There is a fellow who is talking to his buddy and says, "I don't know what to get my wife for her birthday. She has everything, and besides, she can afford to buy anything she wants. I'm stumped."
His buddy says, "I have an idea. Why don't you make up a certificate that says she can have two hours of great sex, any way she wants it. She'll probably be thrilled!"
The first fellow does just that. The next day, his buddy asks, "Well, did you take my suggestion? How did it turn out?"
"She loved it. She jumped up, thanked me, kissed me, and ran out the door yelling, 'I'll see you in two hours!'"
Trying to disguise his voice, Carl calls his ex-wife and asks to speak to himself.
Jody, his former wife says, "Carl, look, we are not married anymore -- quit bothering me!"
The next day, Carl calls again, resulting in the same sequence of events.
The following day though when he calls, his ex-wife says, "Listen. I told you we're divorced, split, it's over -- period! We're divorced. Why do you keep calling here?"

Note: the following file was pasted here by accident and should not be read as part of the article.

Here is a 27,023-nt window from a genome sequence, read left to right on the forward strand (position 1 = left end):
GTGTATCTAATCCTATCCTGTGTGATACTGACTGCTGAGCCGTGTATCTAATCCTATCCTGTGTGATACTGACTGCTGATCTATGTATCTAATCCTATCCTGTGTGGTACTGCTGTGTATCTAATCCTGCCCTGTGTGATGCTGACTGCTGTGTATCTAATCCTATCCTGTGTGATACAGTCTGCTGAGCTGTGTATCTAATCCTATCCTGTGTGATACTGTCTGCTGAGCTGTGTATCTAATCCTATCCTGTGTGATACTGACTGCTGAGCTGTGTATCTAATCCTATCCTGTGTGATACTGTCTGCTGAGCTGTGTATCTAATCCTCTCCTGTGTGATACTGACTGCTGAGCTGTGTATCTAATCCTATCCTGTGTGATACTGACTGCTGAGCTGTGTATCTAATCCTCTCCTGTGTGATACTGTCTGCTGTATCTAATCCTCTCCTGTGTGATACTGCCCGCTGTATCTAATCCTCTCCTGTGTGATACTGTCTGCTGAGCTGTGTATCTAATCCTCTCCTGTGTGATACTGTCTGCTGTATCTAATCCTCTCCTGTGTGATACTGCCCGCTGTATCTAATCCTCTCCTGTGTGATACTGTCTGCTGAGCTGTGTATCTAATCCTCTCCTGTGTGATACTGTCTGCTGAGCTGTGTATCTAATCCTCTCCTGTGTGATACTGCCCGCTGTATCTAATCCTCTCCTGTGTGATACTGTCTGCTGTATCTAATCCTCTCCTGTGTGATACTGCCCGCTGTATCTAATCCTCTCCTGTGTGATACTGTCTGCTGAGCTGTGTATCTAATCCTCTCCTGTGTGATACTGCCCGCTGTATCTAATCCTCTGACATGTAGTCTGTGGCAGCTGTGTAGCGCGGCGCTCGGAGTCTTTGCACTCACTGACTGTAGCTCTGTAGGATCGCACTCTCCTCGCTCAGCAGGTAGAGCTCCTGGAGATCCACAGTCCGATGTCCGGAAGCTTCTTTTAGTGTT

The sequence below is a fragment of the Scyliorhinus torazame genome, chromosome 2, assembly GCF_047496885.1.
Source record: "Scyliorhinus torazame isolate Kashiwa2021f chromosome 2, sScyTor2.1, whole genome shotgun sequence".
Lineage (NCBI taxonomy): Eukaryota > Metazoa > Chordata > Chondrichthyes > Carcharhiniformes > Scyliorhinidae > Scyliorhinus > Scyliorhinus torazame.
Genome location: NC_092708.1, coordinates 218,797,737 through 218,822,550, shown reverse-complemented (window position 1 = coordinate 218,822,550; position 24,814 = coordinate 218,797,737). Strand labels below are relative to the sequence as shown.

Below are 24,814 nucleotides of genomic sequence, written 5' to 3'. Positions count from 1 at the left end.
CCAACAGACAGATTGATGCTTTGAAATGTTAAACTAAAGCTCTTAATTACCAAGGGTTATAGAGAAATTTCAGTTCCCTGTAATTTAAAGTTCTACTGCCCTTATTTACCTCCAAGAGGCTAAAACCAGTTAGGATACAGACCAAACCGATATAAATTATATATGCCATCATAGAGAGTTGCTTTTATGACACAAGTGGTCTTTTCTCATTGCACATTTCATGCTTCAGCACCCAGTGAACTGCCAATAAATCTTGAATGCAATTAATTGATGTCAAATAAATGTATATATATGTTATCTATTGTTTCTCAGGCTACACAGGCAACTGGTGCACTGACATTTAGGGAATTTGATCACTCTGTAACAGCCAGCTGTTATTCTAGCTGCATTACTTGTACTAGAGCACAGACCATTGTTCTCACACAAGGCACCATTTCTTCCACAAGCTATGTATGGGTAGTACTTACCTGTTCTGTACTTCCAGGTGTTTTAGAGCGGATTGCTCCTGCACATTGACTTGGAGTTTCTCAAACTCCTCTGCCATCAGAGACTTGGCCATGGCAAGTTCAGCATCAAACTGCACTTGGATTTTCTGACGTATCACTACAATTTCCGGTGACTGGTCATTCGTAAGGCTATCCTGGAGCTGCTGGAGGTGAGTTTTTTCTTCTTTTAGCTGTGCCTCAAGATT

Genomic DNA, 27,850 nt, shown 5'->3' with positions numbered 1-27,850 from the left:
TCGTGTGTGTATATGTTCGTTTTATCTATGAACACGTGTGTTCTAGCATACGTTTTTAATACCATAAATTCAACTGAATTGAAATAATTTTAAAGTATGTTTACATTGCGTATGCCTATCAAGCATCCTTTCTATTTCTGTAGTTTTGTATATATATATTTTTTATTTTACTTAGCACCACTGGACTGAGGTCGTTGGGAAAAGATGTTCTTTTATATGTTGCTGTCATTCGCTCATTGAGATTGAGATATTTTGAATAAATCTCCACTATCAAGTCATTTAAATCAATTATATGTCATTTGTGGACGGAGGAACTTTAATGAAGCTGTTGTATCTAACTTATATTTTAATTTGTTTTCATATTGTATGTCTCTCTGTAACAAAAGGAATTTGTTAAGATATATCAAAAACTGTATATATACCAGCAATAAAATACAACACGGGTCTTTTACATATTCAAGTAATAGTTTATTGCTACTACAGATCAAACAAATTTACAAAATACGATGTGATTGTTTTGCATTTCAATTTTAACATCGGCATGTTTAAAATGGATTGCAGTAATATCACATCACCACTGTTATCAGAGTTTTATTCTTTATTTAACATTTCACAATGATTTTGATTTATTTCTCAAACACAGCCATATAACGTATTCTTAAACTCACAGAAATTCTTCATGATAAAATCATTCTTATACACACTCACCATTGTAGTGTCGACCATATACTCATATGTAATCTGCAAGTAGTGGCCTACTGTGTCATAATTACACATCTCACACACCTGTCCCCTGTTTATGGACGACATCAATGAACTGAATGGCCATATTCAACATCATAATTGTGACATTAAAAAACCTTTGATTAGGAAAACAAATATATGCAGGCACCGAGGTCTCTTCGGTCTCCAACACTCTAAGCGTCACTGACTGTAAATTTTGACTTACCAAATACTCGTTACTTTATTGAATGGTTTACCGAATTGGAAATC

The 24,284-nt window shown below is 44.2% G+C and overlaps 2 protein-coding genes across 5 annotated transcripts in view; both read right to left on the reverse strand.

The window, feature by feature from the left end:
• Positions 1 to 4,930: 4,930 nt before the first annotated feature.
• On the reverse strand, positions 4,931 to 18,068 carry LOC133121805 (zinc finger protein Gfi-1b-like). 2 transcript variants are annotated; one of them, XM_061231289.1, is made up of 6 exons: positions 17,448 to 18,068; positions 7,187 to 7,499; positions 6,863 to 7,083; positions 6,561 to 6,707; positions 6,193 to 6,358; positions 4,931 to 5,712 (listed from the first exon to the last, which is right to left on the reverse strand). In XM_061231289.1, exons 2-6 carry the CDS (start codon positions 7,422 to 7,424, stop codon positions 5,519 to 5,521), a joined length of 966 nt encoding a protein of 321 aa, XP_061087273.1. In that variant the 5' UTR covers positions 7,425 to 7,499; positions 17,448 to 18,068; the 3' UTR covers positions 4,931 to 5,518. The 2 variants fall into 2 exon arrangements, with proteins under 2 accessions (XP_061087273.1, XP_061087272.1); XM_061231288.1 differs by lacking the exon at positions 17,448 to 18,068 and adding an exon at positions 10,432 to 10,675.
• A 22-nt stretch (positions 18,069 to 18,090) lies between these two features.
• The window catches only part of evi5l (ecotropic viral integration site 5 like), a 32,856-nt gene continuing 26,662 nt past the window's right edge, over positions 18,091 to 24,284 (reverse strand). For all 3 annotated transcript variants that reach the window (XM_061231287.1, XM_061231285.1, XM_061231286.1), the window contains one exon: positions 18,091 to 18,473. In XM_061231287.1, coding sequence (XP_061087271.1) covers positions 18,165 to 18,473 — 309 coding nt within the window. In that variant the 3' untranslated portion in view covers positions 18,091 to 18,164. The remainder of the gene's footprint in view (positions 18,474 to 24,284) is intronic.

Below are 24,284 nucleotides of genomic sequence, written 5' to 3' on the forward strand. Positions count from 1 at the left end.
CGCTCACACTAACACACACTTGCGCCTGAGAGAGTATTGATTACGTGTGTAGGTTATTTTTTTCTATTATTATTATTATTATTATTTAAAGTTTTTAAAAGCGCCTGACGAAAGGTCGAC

"Well Jody, it's just that I can't hear that often enough."
The pastor of the church was looking over the cradle in the church's soon to be put away nativity scene when he noticed that the baby Jesus was missing from among the figures. Immediately he turned and went outside and saw a little boy with a red wagon. In the wagon was the figure of the little infant Jesus.
So he walked up to the boy and said, "Well, where did you get him, my fine friend?"
The little boy replied, "I got him from the church."
"And why did you take him?"
The boy said, "Well, about a week before Christmas I prayed to the little Lord Jesus and I told him if he would bring me a red wagon for Christmas I would give him a ride around the block in it."
The symphony musicians had little confidence in the person brought in to be their new conductor. Their fears were realized at the very first rehearsal.
The cymbalist, realizing that the conductor did not know what he was doing, angrily clashed his instruments together during a delicate, soft passage.
The music stopped. The conductor, highly agitated, looked angrily around the orchestra, demanding, "All right! Who did that? Who did that?"